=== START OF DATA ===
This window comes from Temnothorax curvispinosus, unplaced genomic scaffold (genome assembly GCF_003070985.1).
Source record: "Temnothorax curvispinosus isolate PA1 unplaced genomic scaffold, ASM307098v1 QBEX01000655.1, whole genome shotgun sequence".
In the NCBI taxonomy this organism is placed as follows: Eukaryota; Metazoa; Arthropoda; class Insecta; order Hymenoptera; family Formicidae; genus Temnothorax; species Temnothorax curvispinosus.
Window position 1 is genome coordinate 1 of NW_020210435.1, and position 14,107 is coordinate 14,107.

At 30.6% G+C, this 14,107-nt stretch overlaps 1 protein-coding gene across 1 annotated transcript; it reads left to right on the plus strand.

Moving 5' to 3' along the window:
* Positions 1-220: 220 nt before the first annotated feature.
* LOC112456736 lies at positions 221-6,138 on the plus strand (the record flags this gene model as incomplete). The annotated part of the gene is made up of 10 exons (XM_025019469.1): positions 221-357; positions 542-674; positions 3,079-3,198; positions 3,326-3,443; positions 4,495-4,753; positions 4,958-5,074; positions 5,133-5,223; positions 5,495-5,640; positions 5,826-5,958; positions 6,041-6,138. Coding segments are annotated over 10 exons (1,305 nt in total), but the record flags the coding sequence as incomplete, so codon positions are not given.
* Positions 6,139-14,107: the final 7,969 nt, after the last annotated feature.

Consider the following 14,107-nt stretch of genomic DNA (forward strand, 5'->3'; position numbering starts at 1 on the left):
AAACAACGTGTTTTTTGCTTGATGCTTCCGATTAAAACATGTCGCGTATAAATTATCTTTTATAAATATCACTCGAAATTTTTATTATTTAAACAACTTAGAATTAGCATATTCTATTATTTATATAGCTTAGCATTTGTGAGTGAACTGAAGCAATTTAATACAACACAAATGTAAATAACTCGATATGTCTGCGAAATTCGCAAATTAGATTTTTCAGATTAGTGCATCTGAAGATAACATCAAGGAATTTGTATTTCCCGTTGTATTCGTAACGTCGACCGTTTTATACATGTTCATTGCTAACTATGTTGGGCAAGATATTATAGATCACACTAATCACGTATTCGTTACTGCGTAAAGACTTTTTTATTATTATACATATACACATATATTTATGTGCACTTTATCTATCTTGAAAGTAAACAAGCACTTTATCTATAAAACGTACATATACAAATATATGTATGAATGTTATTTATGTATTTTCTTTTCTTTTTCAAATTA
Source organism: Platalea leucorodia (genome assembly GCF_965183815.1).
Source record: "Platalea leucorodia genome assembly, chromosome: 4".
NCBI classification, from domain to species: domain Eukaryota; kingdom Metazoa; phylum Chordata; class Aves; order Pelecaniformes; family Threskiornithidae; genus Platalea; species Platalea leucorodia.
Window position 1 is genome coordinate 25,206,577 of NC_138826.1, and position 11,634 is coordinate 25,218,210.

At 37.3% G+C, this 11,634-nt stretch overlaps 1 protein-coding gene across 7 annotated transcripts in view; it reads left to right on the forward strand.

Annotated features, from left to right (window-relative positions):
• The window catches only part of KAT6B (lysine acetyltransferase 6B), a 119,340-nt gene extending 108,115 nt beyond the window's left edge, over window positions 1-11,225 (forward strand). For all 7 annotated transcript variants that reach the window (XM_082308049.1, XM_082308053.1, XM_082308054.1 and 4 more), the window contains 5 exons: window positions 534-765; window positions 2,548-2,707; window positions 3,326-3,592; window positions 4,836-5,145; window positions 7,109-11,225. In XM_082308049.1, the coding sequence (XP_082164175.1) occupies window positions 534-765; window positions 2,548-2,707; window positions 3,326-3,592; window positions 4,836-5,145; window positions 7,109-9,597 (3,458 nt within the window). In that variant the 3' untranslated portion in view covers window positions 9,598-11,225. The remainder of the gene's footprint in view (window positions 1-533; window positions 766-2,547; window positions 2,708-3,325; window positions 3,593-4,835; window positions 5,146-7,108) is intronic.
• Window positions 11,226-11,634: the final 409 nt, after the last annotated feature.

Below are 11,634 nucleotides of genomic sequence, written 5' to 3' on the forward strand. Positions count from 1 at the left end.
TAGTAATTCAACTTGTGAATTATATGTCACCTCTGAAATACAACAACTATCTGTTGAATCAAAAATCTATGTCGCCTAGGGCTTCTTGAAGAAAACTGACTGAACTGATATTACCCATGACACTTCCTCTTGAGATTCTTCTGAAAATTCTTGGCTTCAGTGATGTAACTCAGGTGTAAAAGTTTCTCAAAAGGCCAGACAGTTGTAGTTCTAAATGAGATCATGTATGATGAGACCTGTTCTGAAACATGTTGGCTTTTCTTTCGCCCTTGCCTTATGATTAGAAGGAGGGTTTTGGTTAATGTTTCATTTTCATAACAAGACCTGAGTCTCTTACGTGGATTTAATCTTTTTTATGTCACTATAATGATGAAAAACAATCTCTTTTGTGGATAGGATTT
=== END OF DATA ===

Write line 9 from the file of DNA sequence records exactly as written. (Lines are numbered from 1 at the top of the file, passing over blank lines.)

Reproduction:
* Positions 6,139-14,107: the final 7,969 nt, after the last annotated feature.